SQL query for parent child relationship

Table A

ID  Parentkey   childkey
1    101                55
2    55                 102
3    102              104
4    104              106
5    201                    214      

Table B

Parentchildkey
101
55
104
201
214

Hi I have Table A and Table B.
From Table B I need to select only those parentchildkeys from table B where ALL its family members in Table A are also in Table B.

For example, if you take value 101 in table B, it has that value in Parentkey column in Table A and it also has a child 55 and since 55 is also a parent which got another child 102 and since 102 does not exist in Table B, nothing from this FAMILY in Table A should be selected in my query. But if you take value 201 from table b,you
can see that this exists in Table A a parent but its child 214 also exists in Table B. so my query can have 201 and 214 .

can anyone please give me that SQL query ?
gvamsimbaAsked:
Who is Participating?
I wear a lot of hats...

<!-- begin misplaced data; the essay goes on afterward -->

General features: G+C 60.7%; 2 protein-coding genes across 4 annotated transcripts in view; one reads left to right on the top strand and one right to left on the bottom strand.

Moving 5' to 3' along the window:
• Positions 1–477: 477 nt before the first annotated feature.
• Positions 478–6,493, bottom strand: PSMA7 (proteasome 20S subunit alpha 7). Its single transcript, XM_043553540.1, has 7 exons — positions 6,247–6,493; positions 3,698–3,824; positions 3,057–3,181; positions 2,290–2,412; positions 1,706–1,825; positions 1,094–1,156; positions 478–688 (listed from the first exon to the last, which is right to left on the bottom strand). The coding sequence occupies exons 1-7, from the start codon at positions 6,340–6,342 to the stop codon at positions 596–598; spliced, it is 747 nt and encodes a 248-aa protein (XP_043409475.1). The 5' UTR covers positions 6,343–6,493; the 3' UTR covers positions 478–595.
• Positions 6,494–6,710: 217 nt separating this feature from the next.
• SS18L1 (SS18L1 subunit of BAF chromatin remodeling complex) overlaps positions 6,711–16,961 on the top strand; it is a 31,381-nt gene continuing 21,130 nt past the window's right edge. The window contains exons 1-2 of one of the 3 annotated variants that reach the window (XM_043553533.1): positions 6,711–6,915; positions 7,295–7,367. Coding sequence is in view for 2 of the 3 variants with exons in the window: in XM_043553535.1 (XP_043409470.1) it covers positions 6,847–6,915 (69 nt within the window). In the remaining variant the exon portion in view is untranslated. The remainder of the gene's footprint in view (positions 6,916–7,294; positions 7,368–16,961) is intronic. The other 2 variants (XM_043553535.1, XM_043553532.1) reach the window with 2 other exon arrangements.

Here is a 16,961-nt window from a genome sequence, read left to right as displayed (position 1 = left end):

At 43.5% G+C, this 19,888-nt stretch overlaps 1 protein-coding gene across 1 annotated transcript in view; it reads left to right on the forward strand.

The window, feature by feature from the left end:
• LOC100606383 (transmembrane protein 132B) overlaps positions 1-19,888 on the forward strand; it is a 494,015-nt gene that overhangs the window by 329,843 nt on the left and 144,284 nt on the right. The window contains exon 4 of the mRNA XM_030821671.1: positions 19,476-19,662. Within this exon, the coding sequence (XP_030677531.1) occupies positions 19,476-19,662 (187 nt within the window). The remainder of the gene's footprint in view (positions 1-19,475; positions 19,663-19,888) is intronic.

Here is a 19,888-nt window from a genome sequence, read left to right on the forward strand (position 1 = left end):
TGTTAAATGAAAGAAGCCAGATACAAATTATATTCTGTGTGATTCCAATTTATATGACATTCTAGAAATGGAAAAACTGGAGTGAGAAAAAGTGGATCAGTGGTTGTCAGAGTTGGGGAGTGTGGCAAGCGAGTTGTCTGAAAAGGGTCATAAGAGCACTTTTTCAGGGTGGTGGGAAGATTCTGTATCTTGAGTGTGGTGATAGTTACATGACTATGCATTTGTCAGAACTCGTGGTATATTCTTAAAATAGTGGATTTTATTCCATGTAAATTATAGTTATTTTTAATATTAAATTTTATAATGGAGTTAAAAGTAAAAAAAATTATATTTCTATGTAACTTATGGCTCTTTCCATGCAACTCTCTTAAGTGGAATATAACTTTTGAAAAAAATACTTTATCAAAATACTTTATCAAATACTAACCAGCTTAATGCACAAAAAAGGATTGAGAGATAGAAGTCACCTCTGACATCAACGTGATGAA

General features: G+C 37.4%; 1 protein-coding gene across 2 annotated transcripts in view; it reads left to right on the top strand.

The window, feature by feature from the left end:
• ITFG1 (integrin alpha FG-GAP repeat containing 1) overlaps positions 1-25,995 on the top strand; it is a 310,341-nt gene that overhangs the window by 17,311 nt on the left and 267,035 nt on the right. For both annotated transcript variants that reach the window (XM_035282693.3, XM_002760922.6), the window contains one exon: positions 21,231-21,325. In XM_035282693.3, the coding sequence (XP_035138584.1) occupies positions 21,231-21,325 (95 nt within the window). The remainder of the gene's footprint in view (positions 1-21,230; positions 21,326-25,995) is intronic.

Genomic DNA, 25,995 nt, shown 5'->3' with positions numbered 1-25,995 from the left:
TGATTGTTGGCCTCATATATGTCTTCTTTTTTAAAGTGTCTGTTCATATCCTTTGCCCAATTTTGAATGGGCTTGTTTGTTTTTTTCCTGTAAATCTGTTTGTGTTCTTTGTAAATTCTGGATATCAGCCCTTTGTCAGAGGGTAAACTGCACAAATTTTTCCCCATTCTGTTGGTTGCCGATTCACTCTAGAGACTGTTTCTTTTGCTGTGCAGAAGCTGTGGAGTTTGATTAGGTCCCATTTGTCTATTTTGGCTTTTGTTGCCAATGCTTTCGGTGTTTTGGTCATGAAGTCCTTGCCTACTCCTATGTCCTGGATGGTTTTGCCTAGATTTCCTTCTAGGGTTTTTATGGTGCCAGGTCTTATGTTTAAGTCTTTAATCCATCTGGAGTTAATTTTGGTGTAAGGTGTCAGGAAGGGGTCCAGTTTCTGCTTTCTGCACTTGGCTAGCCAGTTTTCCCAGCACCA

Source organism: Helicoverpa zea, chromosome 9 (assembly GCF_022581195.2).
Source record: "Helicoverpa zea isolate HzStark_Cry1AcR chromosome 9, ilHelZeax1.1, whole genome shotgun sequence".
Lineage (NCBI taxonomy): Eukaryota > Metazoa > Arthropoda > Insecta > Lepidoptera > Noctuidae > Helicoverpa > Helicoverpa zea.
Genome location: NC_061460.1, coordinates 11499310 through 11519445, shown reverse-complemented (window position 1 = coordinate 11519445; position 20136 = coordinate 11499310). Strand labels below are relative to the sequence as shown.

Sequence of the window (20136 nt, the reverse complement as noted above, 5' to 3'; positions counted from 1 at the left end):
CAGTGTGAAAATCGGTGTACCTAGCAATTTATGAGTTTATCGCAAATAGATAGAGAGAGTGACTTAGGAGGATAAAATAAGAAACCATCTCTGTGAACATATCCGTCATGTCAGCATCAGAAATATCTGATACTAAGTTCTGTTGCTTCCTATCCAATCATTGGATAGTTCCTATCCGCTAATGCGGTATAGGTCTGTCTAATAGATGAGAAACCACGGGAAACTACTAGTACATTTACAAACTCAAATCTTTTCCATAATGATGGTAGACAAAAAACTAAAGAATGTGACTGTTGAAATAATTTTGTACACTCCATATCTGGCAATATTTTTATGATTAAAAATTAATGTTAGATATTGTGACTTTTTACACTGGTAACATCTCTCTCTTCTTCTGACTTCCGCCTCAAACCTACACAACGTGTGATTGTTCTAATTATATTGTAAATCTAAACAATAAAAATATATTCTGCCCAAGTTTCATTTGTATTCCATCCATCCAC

"The solutions and answers provided on Experts Exchange have been extremely helpful to me over the last few years. I wear a lot of hats - Developer, Database Administrator, Help Desk, etc., so I know a lot of things but not a lot about one thing. Experts Exchange gives me answers from people who do know a lot about one thing, in a easy to use platform." -Todd S.

Bill PrewIT / Software Engineering ConsultantCommented:
What database are you working with? (Oracle, MySQL, SQL Server, ...)

The SQL syntax for dealing with these sort of parent child tree data relationships tends to vary from DBMS platform to platform.


»bp
gvamsimbaAuthor Commented:
HI Bill, I am using DB2

Thanks
Kent OlsenDBACommented:
Hi gvamsimba,

How far do you want the look for matches.  The top level, top 2 levels, until all possible items are resolved?

If you want a fixed number of levels, it can be solved with straight SQL.  If you want all possible levels, recursive SQL will do the trick, but it might be a bit inefficient if you have a huge table.

I'll be glad to help with either SQL,